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Saturday, July 6, 2019

Tom Cole Live at The King’s Head in Battle

I have raved about this singer-songwriter before and will no doubt do so again. Tom Cole recently played to a mostly disinterested bunch of revellers and eaters in The King’s Head pub in Battle in East Sussex. You had to strain a bit to hear Tom, who sings confidently but was only accompanied by himself on acoustic guitar. But if you got up close (by propping up the bar nearest to him, as we did), there were thrills aplenty.

The first part of his two-set show had some intended crowd-pleasers: ‘Cecilia’ (Simon and Garfunkel) for example, and more surprisingly, the excellent ‘Piano Man’ by Billy Joel. Tom’s performance of the Joel song was doubly ironic as it's about the kind of gig that Tom would have been playing if the punters were more interested (or drunk enough), while the song’s knowing take on what it’s like to be the man behind the mic applies whether people are ‘in the mood for a melody’ or not.

Mr Cole is a deft purveyor of Americana but without the preciousness that some performers of the 'genre' have (especially when they’re from the UK-side of the pond). He includes pre-'Americana' Americana in his repertoire and performed a nice version of ‘Early Morning Rain’ by the God-like genius that is Gordon Lightfoot (a Canadian). Tom went on to splice a Dylan song with one of his own. I cannot read my notes which were scrawled the morning after, but I think the Dylan number was‘Tomorrow is a Long Time’. Regardless, Tom’s part blended well with His Bobness.

To cover the tortured Jackson C Frank - ‘Blues Runs The Game’ - emphasises Tom’s confidence and musical maturity. Tom's latest EP, ‘Ramblin’ Man’, contains only self-penned songs (on sale via his website The title track went down well live but, like all of the versions on the EP, benefits from a deft fiddle accompaniment.

Tom did a stellar cover of a Townes Van Zandt song, whose title I cannot remember either. (Suggestions on a postcard please). My friend and me were impressed enough that Tom would cover an artist whose songs deal in pain without having to shout about his suffering. The fact that Tom did one so well was a wonderful bonus.

One of the best things I have ever heard Tom do is ‘In My Time of Dyin’’, which he performs closer to its original Gospel style than Led Zeppelin shooting their bolt all over it. This was the undoubted highlight of the night (as it was the first time I saw him play). I don’t know if he’s considered getting the tapes rolling for a live release of this and other numbers, but he certainly should.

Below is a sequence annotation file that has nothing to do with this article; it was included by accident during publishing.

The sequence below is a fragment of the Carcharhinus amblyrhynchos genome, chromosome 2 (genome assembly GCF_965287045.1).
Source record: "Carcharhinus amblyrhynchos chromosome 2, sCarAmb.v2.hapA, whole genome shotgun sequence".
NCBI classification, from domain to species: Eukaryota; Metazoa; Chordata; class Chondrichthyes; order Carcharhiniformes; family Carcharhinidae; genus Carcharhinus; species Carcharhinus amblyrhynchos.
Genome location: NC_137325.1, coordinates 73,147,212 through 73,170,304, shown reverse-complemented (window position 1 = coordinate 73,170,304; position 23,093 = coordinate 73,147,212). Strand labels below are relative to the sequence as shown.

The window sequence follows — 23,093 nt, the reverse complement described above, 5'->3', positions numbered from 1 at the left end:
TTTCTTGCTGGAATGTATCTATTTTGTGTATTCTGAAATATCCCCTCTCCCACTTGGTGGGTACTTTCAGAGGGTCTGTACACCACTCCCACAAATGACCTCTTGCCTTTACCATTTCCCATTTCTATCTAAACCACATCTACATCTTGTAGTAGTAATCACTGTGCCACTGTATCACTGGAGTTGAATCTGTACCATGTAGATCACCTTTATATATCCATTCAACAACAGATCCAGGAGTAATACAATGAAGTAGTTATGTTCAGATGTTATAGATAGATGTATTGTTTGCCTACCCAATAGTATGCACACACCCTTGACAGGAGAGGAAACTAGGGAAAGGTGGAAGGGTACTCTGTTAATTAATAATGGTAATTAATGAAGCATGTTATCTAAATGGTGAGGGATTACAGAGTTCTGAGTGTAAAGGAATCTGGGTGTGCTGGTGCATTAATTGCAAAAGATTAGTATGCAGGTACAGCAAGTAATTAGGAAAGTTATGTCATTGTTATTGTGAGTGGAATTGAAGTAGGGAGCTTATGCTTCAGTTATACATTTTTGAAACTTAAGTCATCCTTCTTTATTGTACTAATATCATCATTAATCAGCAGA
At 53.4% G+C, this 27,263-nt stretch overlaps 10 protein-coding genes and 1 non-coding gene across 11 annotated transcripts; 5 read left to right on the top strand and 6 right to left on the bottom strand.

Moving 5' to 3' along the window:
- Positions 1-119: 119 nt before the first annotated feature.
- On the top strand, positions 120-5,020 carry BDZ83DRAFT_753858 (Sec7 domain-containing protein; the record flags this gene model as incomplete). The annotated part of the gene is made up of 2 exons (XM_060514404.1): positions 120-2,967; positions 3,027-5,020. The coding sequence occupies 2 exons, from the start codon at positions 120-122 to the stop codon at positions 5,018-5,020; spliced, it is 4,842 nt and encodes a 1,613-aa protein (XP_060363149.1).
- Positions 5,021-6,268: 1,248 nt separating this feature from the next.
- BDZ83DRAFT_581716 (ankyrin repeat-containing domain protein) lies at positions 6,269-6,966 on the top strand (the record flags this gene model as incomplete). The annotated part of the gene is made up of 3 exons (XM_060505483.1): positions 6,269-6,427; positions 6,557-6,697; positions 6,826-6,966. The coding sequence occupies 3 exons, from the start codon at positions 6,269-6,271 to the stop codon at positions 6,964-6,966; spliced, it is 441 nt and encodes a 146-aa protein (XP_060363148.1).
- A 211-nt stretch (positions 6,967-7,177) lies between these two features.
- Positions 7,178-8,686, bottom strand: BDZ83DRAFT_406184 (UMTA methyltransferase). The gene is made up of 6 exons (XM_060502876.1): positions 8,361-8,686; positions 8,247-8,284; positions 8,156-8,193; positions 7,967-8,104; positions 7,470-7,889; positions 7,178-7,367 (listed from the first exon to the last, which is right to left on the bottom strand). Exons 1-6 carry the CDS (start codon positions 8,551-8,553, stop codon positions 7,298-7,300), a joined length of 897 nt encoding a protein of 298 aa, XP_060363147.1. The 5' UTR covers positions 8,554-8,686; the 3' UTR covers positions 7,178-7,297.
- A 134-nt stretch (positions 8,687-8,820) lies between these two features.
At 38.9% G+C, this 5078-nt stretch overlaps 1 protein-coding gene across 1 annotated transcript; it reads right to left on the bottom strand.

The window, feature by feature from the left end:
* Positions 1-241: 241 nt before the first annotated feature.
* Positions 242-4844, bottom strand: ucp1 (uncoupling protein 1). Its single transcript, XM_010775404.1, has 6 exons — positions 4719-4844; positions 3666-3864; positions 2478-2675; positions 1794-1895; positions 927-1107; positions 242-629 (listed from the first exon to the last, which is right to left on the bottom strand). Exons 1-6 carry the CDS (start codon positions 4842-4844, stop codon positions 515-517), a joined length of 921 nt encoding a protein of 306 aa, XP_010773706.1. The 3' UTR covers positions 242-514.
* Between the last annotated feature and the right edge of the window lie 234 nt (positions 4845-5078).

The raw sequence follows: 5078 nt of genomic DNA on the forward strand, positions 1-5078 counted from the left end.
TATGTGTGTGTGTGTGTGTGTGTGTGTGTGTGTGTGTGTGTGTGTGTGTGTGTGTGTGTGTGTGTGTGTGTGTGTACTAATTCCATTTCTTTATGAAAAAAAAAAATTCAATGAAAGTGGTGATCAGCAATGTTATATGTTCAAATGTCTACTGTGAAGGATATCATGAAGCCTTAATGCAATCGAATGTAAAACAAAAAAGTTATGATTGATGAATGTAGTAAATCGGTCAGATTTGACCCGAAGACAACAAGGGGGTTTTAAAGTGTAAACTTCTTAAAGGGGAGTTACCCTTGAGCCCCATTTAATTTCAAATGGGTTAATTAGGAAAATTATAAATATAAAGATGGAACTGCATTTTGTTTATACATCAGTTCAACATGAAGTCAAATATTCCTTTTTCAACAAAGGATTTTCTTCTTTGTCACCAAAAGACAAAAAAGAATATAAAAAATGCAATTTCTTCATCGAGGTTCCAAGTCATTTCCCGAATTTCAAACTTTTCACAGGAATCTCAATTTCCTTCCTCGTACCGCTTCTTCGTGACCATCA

‘Will The Circle Be Unbroken’ isn’t perhaps an obvious choice for the beery boys of Battle, but its time-honoured folk protest verities have their place. By this point the ale was kicking in with me too and we (I think) danced a bit to something Tom played before his finale: ‘Oh Lord Won’t You Buy Me a Mercedes Benz’ (co-written, and made famous, by Janis Joplin). This did entice the revellers from the other side of the bar into the gig. Or at least one of them. A lady stepped up, grabbed the mic and performed a more than passable interpretation. (I hope she doesn't mind me including this shot (below) of her enjoying the applause). 

Way to go Tom Cole. And hats off to The King’s Head in Battle for hosting this talented performer.


Gezz said...

A great review. Have seen Tom a few times live and play the CD regularly. I love watching live music but regularly get irritated when audiences do not respect the artists. Hopefully catch up with Tom again soon.

Neil Partrick said...

Thanks a lot Gezz; hope to meet you at one of Tom's gigs before too long. All the best Neil

Keith Rodway said...

As ever, an excellent review. I am apparently one of very few human beings alive who actually likes Dylan's Self Portrait (not all of it, I hasten to add), which is where I first heard Early Morning Rain, a wonderful song, and in my opinion a great reading of it. It's encouraging to hear that Tom Cole is mining such a rich seam in the mid 20th century American songbook. I do understand that post-X Factor audiences may be baffled by songs that actually have gravitas and resonance, but hopefully performers such as Mr Cole will help redress that.

Neil Partrick said...

This comment was submitted by the musician Pete Sadler:

"Good review Neil. I had no idea there was a pub in that street and even less that it supported live music. I think I remember you praising Tom Cole a while ago and he sounds like he may get somewhere. As for the songs I don’t think I’ve heard Dylan’s Tomorrow is a Long Time in anyone’s repertoire despite it being a very beautiful love song. I have a copy of Dylan performing it live at Budokan many years ago.Likewise he recorded In My Time of Dying in ’62 using a lipstick holder as a slide. Tom seems to have picked some very good songs for his set and I think he should bang some of his own in amongst them anonymously to gauge reaction, if there could be in a pub full of indifferent diners and drinkers. Nice one. Pete." (For my profile of Pete Sadler: see

Neil Partrick said...

Many thanks to Gezz, Pete and Keith for their comments. It's great to get feedback but it's far more important to support a budding talent like Tom Cole. I think Pete's idea of just putting in your own material without an announcement is a good one. From memory I think that Tom also performed 'Long Way Home, a song of his from the 2nd Hastings Friendship Group CD 'Circle of Trust'*, a solid and catchy number it is too. * See

Neil Partrick said...
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Neil Partrick said...

BTW Keith, I like all of Dylan's 'Self Portrait' album, and really enjoyed the Bootleg Series expanded version released a few years ago. The original LP should obviously have been a triple album!

Quoc Tuan said...
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